The Three T’s to Build Technique, Key Literacy, and Endurance
Just like an athlete’s regular workout to achieve specific goals for improvement in form, strength, and stamina, musicians need to adopt consistent practice habits, and apply a daily routine of the Three T’s:
- Tuning and slow/long-tone warmup
- Three Scales a Day
- Technical Etude or Study
Even if time is very limited, the music directors of the South Hills Junior Orchestra recommend that, at a minimum, every musician spends at least ten minutes a day on a regime of playing scales and at least one technical exercise or etude (usually prescribed by a private teacher) to “maintain their chops,” increase flexibility and resilence, and further their technical proficiency.
The TECH TIP #1 outline below provides a suggested framework to follow (especially suitable for violin, viola, cello, and string players, but adaptable to any instrument).
This involves the following approach:
- Consistent drill (ten minutes a day, seven days a week)
- Focused drill (no distractions or interruptions, or it doesn’t count)
- Repetitive drill (many revolutions and repeats)
- Creative drill (innovative and inventive: new keys, articulations, rhythms, etc.)
How to Practice: “Variety is the Spice of Life!”
Key to this formula is venturing out of your “comfort zone” and exploring the entire “Circle of Fifths” – different key signatures (don’t just play in the same key every day), Major and minor scales, and numerous varied patterns:
- Repeated notes
- Unique rhythms
- Slow to fast tempos
- Bowings (strings)
- Intervals (e.g. scales in thirds, etc.)
- Dynamics and other expressive markings
Other practice strategies have been previously shared here (click on the “fireside” menu above or go to https://paulkfoxusc.wordpress.com/foxs-firesides/), and offer a host of problem solving techniques suitable for instrumentalists of any age and abilty level.
In addition, here are a few more tips for effective practice:
- Play your instrument every day, at least 5-7 times per week. Practicing in short amounts daily is more preferable than “cramming.” Developing technique is much like an exercise workout. Teach your muscles by doing a little bit daily.
- Set regular time(s) to practice. Consistency is the key to success.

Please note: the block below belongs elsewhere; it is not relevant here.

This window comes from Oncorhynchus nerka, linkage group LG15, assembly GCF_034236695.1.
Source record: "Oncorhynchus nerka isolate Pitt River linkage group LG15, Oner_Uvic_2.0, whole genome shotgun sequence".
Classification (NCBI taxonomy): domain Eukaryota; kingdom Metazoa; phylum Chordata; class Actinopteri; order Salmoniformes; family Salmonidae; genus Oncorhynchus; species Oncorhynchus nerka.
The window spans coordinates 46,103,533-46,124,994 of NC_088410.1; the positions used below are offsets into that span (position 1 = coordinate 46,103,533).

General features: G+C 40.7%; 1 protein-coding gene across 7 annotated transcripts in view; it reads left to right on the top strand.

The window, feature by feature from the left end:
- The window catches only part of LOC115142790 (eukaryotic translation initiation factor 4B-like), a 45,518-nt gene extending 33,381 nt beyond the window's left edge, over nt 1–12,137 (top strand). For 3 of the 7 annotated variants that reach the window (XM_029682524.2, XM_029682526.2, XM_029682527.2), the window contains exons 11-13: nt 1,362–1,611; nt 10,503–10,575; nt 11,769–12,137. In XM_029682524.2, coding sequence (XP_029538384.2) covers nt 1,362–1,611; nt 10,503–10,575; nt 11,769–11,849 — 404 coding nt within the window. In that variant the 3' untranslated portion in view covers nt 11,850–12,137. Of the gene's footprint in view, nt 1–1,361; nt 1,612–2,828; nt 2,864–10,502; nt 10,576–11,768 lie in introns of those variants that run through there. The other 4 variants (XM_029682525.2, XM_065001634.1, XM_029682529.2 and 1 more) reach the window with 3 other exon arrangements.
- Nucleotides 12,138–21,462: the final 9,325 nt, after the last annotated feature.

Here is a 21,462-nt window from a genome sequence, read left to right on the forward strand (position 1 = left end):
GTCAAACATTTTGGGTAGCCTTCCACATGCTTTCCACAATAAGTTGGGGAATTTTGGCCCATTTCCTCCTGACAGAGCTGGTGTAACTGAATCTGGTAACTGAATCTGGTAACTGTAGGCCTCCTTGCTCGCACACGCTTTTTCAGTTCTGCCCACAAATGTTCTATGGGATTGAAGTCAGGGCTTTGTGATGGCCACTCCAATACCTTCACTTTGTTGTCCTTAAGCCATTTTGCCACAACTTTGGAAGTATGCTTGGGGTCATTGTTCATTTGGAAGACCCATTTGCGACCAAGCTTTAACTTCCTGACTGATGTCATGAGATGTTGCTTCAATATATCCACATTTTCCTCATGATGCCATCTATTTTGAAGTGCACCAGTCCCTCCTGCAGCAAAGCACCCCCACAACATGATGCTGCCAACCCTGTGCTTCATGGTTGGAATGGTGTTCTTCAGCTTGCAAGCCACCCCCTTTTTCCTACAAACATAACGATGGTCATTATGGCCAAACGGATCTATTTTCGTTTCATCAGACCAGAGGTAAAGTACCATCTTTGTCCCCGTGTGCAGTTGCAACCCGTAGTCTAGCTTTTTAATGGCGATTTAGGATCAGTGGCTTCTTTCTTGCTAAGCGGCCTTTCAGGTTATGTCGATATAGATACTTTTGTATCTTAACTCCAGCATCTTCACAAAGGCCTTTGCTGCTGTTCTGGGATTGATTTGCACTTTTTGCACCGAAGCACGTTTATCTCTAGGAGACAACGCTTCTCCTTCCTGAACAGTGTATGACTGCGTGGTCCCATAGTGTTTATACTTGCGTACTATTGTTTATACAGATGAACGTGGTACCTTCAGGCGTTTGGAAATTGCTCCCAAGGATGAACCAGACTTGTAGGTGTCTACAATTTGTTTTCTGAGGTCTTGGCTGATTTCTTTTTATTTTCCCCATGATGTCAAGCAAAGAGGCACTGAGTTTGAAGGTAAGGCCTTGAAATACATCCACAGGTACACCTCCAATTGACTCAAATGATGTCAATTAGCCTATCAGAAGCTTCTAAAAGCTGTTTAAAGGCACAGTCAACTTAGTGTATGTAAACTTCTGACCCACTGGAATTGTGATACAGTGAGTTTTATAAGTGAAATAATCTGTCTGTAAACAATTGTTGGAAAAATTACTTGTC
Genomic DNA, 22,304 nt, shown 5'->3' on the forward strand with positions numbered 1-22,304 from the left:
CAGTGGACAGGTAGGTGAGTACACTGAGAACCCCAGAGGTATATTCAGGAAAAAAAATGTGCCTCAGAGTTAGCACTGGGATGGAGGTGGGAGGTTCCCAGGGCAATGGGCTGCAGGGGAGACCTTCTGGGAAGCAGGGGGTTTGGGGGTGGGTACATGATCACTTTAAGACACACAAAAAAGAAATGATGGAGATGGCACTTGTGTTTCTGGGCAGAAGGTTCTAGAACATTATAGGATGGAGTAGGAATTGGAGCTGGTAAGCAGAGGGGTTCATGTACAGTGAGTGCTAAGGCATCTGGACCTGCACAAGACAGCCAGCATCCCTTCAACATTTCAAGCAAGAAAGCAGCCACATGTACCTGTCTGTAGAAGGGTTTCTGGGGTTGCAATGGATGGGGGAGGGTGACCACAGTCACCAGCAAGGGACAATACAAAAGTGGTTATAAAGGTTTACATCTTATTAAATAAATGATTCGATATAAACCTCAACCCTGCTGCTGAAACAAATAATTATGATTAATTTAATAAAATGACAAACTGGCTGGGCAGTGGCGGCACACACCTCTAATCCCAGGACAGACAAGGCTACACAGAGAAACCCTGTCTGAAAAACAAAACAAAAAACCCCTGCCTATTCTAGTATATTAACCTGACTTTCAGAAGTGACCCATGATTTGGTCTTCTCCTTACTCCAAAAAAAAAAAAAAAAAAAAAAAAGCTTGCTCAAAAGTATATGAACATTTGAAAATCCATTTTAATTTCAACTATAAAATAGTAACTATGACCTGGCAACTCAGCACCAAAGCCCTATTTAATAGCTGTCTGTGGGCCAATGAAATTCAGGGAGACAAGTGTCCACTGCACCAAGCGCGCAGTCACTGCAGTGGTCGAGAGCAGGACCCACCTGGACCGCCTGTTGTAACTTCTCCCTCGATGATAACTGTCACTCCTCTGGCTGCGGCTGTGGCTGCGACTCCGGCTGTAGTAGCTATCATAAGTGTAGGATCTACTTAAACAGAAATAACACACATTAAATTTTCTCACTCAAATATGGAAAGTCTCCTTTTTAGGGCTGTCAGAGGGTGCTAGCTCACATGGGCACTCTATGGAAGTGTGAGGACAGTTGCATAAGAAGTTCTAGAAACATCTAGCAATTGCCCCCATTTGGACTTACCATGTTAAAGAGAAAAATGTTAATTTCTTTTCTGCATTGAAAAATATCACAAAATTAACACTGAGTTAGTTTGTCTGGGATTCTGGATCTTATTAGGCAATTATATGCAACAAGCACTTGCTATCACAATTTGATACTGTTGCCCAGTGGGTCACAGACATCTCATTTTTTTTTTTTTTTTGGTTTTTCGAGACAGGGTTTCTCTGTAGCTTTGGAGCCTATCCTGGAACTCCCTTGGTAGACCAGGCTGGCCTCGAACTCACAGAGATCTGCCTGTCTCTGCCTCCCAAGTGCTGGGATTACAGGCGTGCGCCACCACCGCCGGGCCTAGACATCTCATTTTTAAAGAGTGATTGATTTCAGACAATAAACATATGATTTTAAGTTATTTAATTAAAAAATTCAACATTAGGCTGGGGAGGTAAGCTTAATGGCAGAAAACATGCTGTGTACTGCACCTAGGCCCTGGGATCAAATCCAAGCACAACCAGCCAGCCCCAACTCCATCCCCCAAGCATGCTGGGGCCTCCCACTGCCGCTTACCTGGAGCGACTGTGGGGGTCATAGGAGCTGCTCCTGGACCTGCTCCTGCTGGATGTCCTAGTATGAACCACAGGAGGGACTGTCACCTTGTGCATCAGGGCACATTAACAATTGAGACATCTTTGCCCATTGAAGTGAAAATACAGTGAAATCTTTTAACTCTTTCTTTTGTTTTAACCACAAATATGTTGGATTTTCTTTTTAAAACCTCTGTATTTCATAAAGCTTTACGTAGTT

- Find a comfortable, well-lit, quiet place to practice. No television or telephone interruptions!
- Practice standing up, not sitting (except cello players). Remember to keep muscles relaxed and loose. Relaxation and breathing exercises prior to the start of a practice session can be especially helpful.
- Use a mirror to visually check your form and technique. Use a recorder to aurally check your playing.
- When trying to improve intonation, play SLOWLY. Try to memorize your music or passage, close your eyes or play in the dark. By restricting visual input, you may help enhance your aural ability, becoming more sensitive and “attuned” to tuning.
- Experts say “start slow and small.” After sight-reading (without stopping) your new selection, break it down into “practice goals” and “problem solve.” At each session, focus on a small section or difficult passage(s). Gradually increase your tempos or add more difficult fingerings/positions/bowings. As you learn each section, overlap your practice goals into repetitive longer “run-throughs” of the music.
- Test yourself performing “ten-times-in-a-row” with 100% accurate notes, rhythms and articulations.
- LISTEN! If you are having trouble with an orchestra piece, or a new solo work, buy a recording, research it on YouTube, or try to get one from the library. Even better, get multiple recordings of it so you can hear different interpretations. Then, listen to it a lot. Listen to it in the car, on your headphones while taking a walk, as background music while talking to a friend, during dinner, etc.